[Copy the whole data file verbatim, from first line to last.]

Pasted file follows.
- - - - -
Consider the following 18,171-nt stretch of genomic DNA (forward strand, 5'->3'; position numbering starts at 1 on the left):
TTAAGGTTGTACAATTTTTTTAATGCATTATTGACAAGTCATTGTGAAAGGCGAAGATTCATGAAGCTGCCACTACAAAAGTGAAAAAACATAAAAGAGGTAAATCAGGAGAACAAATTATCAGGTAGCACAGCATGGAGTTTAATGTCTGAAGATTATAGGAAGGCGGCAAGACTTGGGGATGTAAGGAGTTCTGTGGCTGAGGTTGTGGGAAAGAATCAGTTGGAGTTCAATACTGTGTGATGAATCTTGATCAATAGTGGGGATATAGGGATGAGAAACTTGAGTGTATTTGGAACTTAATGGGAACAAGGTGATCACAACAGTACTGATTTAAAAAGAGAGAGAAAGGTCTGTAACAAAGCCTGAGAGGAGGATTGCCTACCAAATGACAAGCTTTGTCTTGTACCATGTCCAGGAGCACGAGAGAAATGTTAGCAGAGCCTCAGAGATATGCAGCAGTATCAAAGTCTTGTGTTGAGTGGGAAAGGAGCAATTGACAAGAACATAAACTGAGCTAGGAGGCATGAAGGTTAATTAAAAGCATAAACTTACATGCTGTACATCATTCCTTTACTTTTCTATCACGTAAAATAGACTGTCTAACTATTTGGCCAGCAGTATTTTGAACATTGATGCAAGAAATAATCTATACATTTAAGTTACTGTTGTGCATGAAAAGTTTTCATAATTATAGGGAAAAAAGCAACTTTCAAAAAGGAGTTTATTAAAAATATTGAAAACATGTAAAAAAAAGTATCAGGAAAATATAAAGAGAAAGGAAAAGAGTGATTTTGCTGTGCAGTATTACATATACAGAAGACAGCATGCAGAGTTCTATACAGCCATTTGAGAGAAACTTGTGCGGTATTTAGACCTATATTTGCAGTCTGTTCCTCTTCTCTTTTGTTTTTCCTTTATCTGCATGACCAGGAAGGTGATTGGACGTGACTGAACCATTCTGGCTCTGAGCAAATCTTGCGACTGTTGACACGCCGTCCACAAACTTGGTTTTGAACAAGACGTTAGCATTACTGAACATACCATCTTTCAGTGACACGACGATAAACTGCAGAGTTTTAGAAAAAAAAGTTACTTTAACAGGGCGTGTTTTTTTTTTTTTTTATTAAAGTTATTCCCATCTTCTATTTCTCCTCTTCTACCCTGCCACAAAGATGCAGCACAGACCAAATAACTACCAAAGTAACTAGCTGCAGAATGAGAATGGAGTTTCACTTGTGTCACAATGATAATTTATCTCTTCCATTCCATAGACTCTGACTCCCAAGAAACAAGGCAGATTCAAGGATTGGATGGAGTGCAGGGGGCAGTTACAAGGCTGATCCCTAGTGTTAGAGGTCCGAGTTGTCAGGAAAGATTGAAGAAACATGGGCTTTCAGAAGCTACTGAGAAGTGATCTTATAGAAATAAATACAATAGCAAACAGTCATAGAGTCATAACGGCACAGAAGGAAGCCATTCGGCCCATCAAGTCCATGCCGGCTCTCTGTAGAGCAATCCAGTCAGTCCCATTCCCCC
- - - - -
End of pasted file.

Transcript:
Consider the following 18,171-nt stretch of genomic DNA (forward strand, 5'->3'; position numbering starts at 1 on the left):
TTAAGGTTGTACAATTTTTTTAATGCATTATTGACAAGTCATTGTGAAAGGCGAAGATTCATGAAGCTGCCACTACAAAAGTGAAAAAACATAAAAGAGGTAAATCAGGAGAACAAATTATCAGGTAGCACAGCATGGAGTTTAATGTCTGAAGATTATAGGAAGGCGGCAAGACTTGGGGATGTAAGGAGTTCTGTGGCTGAGGTTGTGGGAAAGAATCAGTTGGAGTTCAATACTGTGTGATGAATCTTGATCAATAGTGGGGATATAGGGATGAGAAACTTGAGTGTATTTGGAACTTAATGGGAACAAGGTGATCACAACAGTACTGATTTAAAAAGAGAGAGAAAGGTCTGTAACAAAGCCTGAGAGGAGGATTGCCTACCAAATGACAAGCTTTGTCTTGTACCATGTCCAGGAGCACGAGAGAAATGTTAGCAGAGCCTCAGAGATATGCAGCAGTATCAAAGTCTTGTGTTGAGTGGGAAAGGAGCAATTGACAAGAACATAAACTGAGCTAGGAGGCATGAAGGTTAATTAAAAGCATAAACTTACATGCTGTACATCATTCCTTTACTTTTCTATCACGTAAAATAGACTGTCTAACTATTTGGCCAGCAGTATTTTGAACATTGATGCAAGAAATAATCTATACATTTAAGTTACTGTTGTGCATGAAAAGTTTTCATAATTATAGGGAAAAAAGCAACTTTCAAAAAGGAGTTTATTAAAAATATTGAAAACATGTAAAAAAAAGTATCAGGAAAATATAAAGAGAAAGGAAAAGAGTGATTTTGCTGTGCAGTATTACATATACAGAAGACAGCATGCAGAGTTCTATACAGCCATTTGAGAGAAACTTGTGCGGTATTTAGACCTATATTTGCAGTCTGTTCCTCTTCTCTTTTGTTTTTCCTTTATCTGCATGACCAGGAAGGTGATTGGACGTGACTGAACCATTCTGGCTCTGAGCAAATCTTGCGACTGTTGACACGCCGTCCACAAACTTGGTTTTGAACAAGACGTTAGCATTACTGAACATACCATCTTTCAGTGACACGACGATAAACTGCAGAGTTTTAGAAAAAAAAGTTACTTTAACAGGGCGTGTTTTTTTTTTTTTTTATTAAAGTTATTCCCATCTTCTATTTCTCCTCTTCTACCCTGCCACAAAGATGCAGCACAGACCAAATAACTACCAAAGTAACTAGCTGCAGAATGAGAATGGAGTTTCACTTGTGTCACAATGATAATTTATCTCTTCCATTCCATAGACTCTGACTCCCAAGAAACAAGGCAGATTCAAGGATTGGATGGAGTGCAGGGGGCAGTTACAAGGCTGATCCCTAGTGTTAGAGGTCCGAGTTGTCAGGAAAGATTGAAGAAACATGGGCTTTCAGAAGCTACTGAGAAGTGATCTTATAGAAATAAATACAATAGCAAACAGTCATAGAGTCATAACGGCACAGAAGGAAGCCATTCGGCCCATCAAGTCCATGCCGGCTCTCTGTAGAGCAATCCAGTCAGTCCCATTCCCCC